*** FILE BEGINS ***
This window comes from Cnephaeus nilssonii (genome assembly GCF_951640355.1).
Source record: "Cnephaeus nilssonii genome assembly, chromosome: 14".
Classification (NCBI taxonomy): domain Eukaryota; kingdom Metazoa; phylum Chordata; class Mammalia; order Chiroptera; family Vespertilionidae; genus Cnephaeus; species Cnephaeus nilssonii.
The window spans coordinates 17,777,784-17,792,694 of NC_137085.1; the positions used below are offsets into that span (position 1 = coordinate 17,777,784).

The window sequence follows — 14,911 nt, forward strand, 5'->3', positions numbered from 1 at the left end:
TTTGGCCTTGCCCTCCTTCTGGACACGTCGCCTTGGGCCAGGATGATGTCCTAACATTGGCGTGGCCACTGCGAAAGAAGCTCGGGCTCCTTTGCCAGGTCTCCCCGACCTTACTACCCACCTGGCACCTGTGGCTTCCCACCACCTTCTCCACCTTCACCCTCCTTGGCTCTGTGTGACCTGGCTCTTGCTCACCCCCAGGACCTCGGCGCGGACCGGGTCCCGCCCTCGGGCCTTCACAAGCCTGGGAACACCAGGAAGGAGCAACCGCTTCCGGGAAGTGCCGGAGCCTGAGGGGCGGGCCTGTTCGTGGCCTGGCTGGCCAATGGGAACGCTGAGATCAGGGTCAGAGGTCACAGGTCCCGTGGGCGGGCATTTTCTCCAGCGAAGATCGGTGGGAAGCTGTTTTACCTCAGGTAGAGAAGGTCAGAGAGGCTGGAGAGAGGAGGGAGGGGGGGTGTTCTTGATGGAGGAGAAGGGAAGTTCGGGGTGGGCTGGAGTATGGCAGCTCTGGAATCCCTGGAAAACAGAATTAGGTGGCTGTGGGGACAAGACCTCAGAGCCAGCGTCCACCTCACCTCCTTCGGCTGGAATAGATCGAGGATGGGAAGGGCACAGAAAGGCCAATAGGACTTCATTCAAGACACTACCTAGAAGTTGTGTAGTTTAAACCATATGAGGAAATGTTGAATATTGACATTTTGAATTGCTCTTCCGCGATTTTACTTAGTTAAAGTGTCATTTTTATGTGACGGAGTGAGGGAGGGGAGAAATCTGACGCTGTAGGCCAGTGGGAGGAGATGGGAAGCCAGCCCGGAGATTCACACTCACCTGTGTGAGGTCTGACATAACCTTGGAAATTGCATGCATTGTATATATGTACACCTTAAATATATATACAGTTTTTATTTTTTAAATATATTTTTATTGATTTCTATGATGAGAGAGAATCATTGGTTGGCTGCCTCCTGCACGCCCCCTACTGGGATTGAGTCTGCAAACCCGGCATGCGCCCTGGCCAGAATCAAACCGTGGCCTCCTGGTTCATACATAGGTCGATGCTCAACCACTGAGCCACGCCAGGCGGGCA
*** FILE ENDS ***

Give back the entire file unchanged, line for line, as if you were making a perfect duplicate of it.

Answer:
This window comes from Cnephaeus nilssonii (genome assembly GCF_951640355.1).
Source record: "Cnephaeus nilssonii genome assembly, chromosome: 14".
Classification (NCBI taxonomy): domain Eukaryota; kingdom Metazoa; phylum Chordata; class Mammalia; order Chiroptera; family Vespertilionidae; genus Cnephaeus; species Cnephaeus nilssonii.
The window spans coordinates 17,777,784-17,792,694 of NC_137085.1; the positions used below are offsets into that span (position 1 = coordinate 17,777,784).

The window sequence follows — 14,911 nt, forward strand, 5'->3', positions numbered from 1 at the left end:
TTTGGCCTTGCCCTCCTTCTGGACACGTCGCCTTGGGCCAGGATGATGTCCTAACATTGGCGTGGCCACTGCGAAAGAAGCTCGGGCTCCTTTGCCAGGTCTCCCCGACCTTACTACCCACCTGGCACCTGTGGCTTCCCACCACCTTCTCCACCTTCACCCTCCTTGGCTCTGTGTGACCTGGCTCTTGCTCACCCCCAGGACCTCGGCGCGGACCGGGTCCCGCCCTCGGGCCTTCACAAGCCTGGGAACACCAGGAAGGAGCAACCGCTTCCGGGAAGTGCCGGAGCCTGAGGGGCGGGCCTGTTCGTGGCCTGGCTGGCCAATGGGAACGCTGAGATCAGGGTCAGAGGTCACAGGTCCCGTGGGCGGGCATTTTCTCCAGCGAAGATCGGTGGGAAGCTGTTTTACCTCAGGTAGAGAAGGTCAGAGAGGCTGGAGAGAGGAGGGAGGGGGGGTGTTCTTGATGGAGGAGAAGGGAAGTTCGGGGTGGGCTGGAGTATGGCAGCTCTGGAATCCCTGGAAAACAGAATTAGGTGGCTGTGGGGACAAGACCTCAGAGCCAGCGTCCACCTCACCTCCTTCGGCTGGAATAGATCGAGGATGGGAAGGGCACAGAAAGGCCAATAGGACTTCATTCAAGACACTACCTAGAAGTTGTGTAGTTTAAACCATATGAGGAAATGTTGAATATTGACATTTTGAATTGCTCTTCCGCGATTTTACTTAGTTAAAGTGTCATTTTTATGTGACGGAGTGAGGGAGGGGAGAAATCTGACGCTGTAGGCCAGTGGGAGGAGATGGGAAGCCAGCCCGGAGATTCACACTCACCTGTGTGAGGTCTGACATAACCTTGGAAATTGCATGCATTGTATATATGTACACCTTAAATATATATACAGTTTTTATTTTTTAAATATATTTTTATTGATTTCTATGATGAGAGAGAATCATTGGTTGGCTGCCTCCTGCACGCCCCCTACTGGGATTGAGTCTGCAAACCCGGCATGCGCCCTGGCCAGAATCAAACCGTGGCCTCCTGGTTCATACATAGGTCGATGCTCAACCACTGAGCCACGCCAGGCGGGCA